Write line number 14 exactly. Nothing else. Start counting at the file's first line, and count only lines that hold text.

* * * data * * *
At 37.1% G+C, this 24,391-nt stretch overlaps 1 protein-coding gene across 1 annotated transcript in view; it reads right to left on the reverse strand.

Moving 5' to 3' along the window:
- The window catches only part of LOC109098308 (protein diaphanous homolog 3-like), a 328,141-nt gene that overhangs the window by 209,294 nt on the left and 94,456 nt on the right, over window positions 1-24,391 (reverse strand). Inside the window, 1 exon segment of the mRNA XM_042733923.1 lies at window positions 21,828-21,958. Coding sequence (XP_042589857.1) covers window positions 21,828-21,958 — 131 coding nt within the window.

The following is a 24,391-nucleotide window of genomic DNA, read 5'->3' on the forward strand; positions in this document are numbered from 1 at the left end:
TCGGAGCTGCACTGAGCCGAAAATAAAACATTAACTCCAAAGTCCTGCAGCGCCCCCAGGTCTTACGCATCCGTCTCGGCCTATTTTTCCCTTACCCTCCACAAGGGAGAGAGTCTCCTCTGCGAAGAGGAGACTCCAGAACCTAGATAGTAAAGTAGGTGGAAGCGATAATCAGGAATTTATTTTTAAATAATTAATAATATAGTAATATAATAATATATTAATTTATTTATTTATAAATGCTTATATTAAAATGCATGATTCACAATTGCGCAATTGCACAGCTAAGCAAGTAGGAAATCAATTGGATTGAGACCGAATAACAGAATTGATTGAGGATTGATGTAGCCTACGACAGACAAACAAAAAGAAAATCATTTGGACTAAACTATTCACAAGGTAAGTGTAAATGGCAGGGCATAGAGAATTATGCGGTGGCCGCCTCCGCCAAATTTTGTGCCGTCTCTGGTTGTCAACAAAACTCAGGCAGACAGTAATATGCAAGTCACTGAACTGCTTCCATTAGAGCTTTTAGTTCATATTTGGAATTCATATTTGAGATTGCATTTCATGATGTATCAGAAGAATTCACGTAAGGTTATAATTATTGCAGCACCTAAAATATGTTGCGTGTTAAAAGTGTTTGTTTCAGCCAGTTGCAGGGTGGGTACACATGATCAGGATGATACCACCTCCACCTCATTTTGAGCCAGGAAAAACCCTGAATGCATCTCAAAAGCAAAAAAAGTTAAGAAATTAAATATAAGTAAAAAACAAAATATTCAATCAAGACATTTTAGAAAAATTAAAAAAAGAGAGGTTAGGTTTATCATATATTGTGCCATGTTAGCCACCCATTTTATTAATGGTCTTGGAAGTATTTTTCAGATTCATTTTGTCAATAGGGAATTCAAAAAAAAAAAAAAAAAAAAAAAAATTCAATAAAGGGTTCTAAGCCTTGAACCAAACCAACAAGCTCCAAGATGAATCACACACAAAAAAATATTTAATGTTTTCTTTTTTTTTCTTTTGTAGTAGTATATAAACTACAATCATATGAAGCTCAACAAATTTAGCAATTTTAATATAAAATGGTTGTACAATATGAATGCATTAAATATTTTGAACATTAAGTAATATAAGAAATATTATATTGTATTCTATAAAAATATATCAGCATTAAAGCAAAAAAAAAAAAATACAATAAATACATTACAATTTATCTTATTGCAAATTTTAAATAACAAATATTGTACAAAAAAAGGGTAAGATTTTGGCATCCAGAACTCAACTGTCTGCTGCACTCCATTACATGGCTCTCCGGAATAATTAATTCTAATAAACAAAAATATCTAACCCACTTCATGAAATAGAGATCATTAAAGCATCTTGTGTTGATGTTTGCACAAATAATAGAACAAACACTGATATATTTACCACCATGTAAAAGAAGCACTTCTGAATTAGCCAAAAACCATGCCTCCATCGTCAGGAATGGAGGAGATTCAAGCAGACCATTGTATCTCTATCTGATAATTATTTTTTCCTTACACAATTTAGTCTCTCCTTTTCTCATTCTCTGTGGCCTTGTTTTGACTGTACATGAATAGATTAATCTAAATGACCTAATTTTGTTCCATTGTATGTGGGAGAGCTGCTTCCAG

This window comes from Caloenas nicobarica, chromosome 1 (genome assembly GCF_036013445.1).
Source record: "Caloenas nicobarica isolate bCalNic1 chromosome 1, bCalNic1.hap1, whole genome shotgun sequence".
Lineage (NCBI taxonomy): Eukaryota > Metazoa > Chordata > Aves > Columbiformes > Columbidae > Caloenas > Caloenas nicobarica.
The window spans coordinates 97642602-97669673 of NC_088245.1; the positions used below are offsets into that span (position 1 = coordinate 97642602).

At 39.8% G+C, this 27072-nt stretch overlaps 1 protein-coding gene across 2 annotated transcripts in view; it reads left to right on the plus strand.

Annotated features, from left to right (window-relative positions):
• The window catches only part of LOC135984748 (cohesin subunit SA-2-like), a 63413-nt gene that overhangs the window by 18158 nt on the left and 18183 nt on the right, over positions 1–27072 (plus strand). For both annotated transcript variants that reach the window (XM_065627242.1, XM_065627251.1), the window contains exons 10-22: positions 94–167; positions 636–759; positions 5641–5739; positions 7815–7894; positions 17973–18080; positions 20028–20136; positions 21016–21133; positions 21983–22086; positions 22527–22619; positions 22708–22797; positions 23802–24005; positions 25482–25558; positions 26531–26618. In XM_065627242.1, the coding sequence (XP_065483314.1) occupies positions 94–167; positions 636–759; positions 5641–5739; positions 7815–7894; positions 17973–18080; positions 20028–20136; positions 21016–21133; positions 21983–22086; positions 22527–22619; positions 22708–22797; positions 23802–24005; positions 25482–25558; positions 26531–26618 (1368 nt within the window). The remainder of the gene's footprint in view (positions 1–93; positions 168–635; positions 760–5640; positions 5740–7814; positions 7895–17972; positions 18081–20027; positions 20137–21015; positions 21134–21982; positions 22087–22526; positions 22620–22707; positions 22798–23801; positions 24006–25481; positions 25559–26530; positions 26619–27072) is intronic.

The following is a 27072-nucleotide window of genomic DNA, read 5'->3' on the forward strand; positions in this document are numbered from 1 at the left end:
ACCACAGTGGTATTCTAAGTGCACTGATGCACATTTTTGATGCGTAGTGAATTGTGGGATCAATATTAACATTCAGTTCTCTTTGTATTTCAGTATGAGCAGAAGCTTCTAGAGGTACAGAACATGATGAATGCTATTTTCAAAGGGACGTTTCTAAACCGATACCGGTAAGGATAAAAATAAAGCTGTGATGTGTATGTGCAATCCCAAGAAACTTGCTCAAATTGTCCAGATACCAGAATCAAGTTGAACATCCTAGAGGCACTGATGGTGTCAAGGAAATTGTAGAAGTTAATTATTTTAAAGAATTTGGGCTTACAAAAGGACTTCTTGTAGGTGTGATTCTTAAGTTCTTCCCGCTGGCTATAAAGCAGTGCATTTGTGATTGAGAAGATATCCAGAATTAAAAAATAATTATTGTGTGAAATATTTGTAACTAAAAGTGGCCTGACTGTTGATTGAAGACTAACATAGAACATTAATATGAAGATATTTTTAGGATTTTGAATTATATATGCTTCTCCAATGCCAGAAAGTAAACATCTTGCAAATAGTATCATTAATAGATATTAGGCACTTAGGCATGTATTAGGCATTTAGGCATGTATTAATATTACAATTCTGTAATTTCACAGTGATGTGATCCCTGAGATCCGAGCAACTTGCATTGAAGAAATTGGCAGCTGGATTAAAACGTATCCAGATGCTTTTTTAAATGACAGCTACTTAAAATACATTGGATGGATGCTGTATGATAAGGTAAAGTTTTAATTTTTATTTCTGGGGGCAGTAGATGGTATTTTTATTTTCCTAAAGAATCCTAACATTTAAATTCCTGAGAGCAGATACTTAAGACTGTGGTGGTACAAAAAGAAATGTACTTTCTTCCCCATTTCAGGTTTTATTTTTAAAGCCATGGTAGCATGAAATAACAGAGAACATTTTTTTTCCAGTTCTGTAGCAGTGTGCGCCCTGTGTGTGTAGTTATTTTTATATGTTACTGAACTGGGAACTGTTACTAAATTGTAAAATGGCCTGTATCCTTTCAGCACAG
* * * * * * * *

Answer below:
ACCACAGTGGTATTCTAAGTGCACTGATGCACATTTTTGATGCGTAGTGAATTGTGGGATCAATATTAACATTCAGTTCTCTTTGTATTTCAGTATGAGCAGAAGCTTCTAGAGGTACAGAACATGATGAATGCTATTTTCAAAGGGACGTTTCTAAACCGATACCGGTAAGGATAAAAATAAAGCTGTGATGTGTATGTGCAATCCCAAGAAACTTGCTCAAATTGTCCAGATACCAGAATCAAGTTGAACATCCTAGAGGCACTGATGGTGTCAAGGAAATTGTAGAAGTTAATTATTTTAAAGAATTTGGGCTTACAAAAGGACTTCTTGTAGGTGTGATTCTTAAGTTCTTCCCGCTGGCTATAAAGCAGTGCATTTGTGATTGAGAAGATATCCAGAATTAAAAAATAATTATTGTGTGAAATATTTGTAACTAAAAGTGGCCTGACTGTTGATTGAAGACTAACATAGAACATTAATATGAAGATATTTTTAGGATTTTGAATTATATATGCTTCTCCAATGCCAGAAAGTAAACATCTTGCAAATAGTATCATTAATAGATATTAGGCACTTAGGCATGTATTAGGCATTTAGGCATGTATTAATATTACAATTCTGTAATTTCACAGTGATGTGATCCCTGAGATCCGAGCAACTTGCATTGAAGAAATTGGCAGCTGGATTAAAACGTATCCAGATGCTTTTTTAAATGACAGCTACTTAAAATACATTGGATGGATGCTGTATGATAAGGTAAAGTTTTAATTTTTATTTCTGGGGGCAGTAGATGGTATTTTTATTTTCCTAAAGAATCCTAACATTTAAATTCCTGAGAGCAGATACTTAAGACTGTGGTGGTACAAAAAGAAATGTACTTTCTTCCCCATTTCAGGTTTTATTTTTAAAGCCATGGTAGCATGAAATAACAGAGAACATTTTTTTTCCAGTTCTGTAGCAGTGTGCGCCCTGTGTGTGTAGTTATTTTTATATGTTACTGAACTGGGAACTGTTACTAAATTGTAAAATGGCCTGTATCCTTTCAGCACAG